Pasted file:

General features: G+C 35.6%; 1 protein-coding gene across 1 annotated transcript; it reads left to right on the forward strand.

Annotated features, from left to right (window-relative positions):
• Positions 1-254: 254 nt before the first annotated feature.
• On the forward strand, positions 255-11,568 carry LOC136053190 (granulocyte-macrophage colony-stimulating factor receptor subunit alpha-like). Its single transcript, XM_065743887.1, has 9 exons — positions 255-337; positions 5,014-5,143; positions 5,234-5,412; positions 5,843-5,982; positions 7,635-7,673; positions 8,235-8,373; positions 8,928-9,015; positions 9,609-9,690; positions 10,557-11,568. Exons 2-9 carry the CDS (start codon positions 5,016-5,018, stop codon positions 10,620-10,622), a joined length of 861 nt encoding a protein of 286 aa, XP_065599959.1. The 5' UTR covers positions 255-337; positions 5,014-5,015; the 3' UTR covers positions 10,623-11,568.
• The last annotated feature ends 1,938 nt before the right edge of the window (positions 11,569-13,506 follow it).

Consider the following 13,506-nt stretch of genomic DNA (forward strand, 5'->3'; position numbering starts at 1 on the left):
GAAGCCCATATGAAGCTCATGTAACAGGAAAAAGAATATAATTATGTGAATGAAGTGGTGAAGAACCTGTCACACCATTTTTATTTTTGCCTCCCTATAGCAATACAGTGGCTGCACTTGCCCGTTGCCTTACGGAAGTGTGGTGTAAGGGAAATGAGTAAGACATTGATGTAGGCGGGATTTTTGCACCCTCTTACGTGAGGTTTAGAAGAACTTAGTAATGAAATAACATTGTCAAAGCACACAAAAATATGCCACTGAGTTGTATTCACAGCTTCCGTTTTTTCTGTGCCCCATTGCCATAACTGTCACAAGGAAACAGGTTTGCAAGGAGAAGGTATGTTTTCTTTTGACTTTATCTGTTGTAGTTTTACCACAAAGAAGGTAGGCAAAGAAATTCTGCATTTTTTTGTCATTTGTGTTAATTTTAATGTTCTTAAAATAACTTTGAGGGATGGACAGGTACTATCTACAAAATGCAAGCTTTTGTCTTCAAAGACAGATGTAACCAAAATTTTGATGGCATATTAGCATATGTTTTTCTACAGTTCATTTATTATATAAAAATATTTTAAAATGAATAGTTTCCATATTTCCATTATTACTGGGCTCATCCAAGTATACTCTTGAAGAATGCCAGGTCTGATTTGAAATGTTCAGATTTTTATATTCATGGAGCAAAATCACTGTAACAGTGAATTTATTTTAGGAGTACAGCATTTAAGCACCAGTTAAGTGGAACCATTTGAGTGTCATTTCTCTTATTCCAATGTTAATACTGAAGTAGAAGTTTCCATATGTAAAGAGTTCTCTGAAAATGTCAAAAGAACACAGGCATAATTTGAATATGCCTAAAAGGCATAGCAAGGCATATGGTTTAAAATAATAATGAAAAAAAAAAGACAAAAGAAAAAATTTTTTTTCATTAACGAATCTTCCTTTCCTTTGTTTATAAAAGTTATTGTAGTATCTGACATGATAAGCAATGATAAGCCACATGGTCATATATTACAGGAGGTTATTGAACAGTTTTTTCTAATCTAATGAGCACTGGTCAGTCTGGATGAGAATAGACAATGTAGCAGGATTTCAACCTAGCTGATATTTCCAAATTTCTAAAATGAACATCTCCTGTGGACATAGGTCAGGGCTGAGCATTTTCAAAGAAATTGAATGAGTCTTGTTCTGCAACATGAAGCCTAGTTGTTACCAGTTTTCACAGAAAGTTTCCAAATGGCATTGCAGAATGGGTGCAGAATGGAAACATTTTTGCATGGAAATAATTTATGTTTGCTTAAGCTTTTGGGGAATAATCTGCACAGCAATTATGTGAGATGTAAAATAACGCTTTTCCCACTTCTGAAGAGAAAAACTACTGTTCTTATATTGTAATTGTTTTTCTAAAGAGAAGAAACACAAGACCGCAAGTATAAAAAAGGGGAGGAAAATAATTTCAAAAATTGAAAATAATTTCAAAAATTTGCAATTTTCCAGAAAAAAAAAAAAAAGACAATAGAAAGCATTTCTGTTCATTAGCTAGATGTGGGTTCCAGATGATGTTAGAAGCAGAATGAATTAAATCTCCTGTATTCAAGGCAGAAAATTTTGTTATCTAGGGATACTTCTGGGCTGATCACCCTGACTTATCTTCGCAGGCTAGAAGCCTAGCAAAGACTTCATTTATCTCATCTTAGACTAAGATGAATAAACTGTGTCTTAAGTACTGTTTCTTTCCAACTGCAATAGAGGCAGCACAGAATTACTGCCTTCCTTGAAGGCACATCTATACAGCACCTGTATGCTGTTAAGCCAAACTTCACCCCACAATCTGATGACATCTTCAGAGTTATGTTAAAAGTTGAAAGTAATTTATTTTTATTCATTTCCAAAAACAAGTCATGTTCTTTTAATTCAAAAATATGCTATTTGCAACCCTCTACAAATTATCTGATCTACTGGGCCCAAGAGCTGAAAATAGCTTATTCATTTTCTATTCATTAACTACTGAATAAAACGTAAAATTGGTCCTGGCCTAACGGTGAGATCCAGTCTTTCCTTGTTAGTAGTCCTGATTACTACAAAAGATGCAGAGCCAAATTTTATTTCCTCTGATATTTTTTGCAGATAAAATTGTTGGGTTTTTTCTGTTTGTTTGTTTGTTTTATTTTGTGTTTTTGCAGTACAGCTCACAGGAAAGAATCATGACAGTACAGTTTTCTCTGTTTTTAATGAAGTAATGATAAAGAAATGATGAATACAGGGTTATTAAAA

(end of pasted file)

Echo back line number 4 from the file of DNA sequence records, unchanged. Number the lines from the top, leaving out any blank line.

• On the forward strand, positions 255-11,568 carry LOC136053190 (granulocyte-macrophage colony-stimulating factor receptor subunit alpha-like). Its single transcript, XM_065743887.1, has 9 exons — positions 255-337; positions 5,014-5,143; positions 5,234-5,412; positions 5,843-5,982; positions 7,635-7,673; positions 8,235-8,373; positions 8,928-9,015; positions 9,609-9,690; positions 10,557-11,568. Exons 2-9 carry the CDS (start codon positions 5,016-5,018, stop codon positions 10,620-10,622), a joined length of 861 nt encoding a protein of 286 aa, XP_065599959.1. The 5' UTR covers positions 255-337; positions 5,014-5,015; the 3' UTR covers positions 10,623-11,568.